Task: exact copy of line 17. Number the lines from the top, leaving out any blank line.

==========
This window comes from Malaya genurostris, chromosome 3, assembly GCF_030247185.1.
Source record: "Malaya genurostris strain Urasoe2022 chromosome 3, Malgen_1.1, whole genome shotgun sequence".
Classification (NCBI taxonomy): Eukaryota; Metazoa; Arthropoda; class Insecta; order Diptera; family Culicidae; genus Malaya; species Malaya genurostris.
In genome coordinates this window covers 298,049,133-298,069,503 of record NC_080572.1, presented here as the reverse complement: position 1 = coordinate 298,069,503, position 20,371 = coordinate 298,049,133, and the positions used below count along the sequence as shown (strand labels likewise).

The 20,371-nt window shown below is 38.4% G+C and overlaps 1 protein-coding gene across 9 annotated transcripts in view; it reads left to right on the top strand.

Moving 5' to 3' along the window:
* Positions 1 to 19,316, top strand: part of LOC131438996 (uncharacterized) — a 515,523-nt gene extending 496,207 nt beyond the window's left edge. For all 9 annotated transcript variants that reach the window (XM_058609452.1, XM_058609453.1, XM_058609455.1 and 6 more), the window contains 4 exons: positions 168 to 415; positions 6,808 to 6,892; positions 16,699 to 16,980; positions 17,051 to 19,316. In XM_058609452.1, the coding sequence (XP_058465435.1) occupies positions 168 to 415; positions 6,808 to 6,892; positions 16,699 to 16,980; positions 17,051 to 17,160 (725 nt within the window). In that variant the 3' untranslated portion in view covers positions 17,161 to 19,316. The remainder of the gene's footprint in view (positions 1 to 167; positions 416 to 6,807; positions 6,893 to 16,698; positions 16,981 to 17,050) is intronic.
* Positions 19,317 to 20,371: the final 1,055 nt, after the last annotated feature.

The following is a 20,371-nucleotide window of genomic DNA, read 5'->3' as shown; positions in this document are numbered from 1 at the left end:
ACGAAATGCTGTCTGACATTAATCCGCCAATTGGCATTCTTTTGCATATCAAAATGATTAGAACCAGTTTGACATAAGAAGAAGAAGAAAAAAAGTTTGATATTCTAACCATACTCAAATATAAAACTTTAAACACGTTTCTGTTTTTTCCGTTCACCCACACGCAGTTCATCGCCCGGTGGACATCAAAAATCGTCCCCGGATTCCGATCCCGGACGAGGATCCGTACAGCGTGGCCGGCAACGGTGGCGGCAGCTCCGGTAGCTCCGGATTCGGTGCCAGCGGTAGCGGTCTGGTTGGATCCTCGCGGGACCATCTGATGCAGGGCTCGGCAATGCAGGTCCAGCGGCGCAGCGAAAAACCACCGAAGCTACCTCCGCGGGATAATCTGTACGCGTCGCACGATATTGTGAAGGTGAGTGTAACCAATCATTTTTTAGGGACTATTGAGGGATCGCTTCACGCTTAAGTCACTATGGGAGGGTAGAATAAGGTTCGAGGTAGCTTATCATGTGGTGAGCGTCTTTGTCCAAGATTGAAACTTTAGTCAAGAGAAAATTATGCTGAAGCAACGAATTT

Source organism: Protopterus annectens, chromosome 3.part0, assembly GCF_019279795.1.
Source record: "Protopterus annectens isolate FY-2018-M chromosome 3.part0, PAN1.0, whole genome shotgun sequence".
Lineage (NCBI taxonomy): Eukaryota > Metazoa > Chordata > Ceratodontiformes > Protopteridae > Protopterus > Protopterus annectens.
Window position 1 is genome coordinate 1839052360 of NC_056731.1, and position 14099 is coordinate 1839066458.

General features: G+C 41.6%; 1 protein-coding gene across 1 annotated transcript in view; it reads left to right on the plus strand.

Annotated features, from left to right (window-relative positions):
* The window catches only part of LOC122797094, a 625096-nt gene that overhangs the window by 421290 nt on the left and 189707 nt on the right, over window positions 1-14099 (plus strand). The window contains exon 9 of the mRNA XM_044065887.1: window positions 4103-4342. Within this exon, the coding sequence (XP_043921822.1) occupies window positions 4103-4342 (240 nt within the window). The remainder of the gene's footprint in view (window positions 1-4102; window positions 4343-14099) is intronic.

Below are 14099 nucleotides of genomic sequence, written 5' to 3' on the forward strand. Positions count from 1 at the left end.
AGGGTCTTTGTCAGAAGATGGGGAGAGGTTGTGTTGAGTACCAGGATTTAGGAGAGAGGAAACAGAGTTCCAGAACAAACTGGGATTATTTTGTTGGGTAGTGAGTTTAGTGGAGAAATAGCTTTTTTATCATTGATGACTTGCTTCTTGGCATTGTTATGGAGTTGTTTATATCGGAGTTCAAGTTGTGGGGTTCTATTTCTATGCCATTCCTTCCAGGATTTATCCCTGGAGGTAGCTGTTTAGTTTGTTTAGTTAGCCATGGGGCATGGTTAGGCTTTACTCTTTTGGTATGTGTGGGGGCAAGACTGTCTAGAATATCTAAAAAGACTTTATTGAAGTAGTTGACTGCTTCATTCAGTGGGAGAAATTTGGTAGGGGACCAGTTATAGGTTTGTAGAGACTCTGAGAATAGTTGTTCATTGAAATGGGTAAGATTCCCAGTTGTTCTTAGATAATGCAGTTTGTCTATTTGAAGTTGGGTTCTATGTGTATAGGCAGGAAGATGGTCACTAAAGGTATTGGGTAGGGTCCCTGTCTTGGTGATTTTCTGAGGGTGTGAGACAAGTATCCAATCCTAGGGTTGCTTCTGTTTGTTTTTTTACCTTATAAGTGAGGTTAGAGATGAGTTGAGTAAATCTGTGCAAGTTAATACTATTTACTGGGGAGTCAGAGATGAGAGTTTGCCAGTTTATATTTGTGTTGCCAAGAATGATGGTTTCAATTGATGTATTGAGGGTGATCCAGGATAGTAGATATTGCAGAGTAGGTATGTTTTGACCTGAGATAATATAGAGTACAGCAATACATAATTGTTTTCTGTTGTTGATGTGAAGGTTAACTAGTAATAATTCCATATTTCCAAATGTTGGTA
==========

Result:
* The window catches only part of LOC122797094, a 625096-nt gene that overhangs the window by 421290 nt on the left and 189707 nt on the right, over window positions 1-14099 (plus strand). The window contains exon 9 of the mRNA XM_044065887.1: window positions 4103-4342. Within this exon, the coding sequence (XP_043921822.1) occupies window positions 4103-4342 (240 nt within the window). The remainder of the gene's footprint in view (window positions 1-4102; window positions 4343-14099) is intronic.